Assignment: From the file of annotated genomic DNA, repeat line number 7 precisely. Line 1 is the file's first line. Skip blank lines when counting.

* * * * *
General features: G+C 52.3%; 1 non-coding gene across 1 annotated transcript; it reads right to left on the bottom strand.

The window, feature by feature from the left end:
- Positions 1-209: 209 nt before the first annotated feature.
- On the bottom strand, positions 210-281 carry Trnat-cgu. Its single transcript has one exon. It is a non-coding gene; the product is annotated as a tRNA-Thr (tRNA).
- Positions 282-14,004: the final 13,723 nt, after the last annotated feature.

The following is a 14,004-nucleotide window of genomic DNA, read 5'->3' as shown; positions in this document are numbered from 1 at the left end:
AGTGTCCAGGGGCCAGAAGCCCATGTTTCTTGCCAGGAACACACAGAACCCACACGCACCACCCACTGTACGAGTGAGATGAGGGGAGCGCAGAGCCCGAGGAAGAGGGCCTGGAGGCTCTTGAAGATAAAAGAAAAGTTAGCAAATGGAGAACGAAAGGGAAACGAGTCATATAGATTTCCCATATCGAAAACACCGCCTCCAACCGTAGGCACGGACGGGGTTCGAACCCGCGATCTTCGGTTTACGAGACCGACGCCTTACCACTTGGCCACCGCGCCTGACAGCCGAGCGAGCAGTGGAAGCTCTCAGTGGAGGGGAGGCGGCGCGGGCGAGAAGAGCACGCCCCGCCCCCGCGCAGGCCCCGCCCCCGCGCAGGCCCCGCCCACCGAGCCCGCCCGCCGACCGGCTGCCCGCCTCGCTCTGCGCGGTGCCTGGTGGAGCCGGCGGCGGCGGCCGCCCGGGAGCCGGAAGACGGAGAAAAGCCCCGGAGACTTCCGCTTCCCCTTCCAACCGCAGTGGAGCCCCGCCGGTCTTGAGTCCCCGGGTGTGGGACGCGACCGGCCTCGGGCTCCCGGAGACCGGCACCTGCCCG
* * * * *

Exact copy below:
AGTGTCCAGGGGCCAGAAGCCCATGTTTCTTGCCAGGAACACACAGAACCCACACGCACCACCCACTGTACGAGTGAGATGAGGGGAGCGCAGAGCCCGAGGAAGAGGGCCTGGAGGCTCTTGAAGATAAAAGAAAAGTTAGCAAATGGAGAACGAAAGGGAAACGAGTCATATAGATTTCCCATATCGAAAACACCGCCTCCAACCGTAGGCACGGACGGGGTTCGAACCCGCGATCTTCGGTTTACGAGACCGACGCCTTACCACTTGGCCACCGCGCCTGACAGCCGAGCGAGCAGTGGAAGCTCTCAGTGGAGGGGAGGCGGCGCGGGCGAGAAGAGCACGCCCCGCCCCCGCGCAGGCCCCGCCCCCGCGCAGGCCCCGCCCACCGAGCCCGCCCGCCGACCGGCTGCCCGCCTCGCTCTGCGCGGTGCCTGGTGGAGCCGGCGGCGGCGGCCGCCCGGGAGCCGGAAGACGGAGAAAAGCCCCGGAGACTTCCGCTTCCCCTTCCAACCGCAGTGGAGCCCCGCCGGTCTTGAGTCCCCGGGTGTGGGACGCGACCGGCCTCGGGCTCCCGGAGACCGGCACCTGCCCG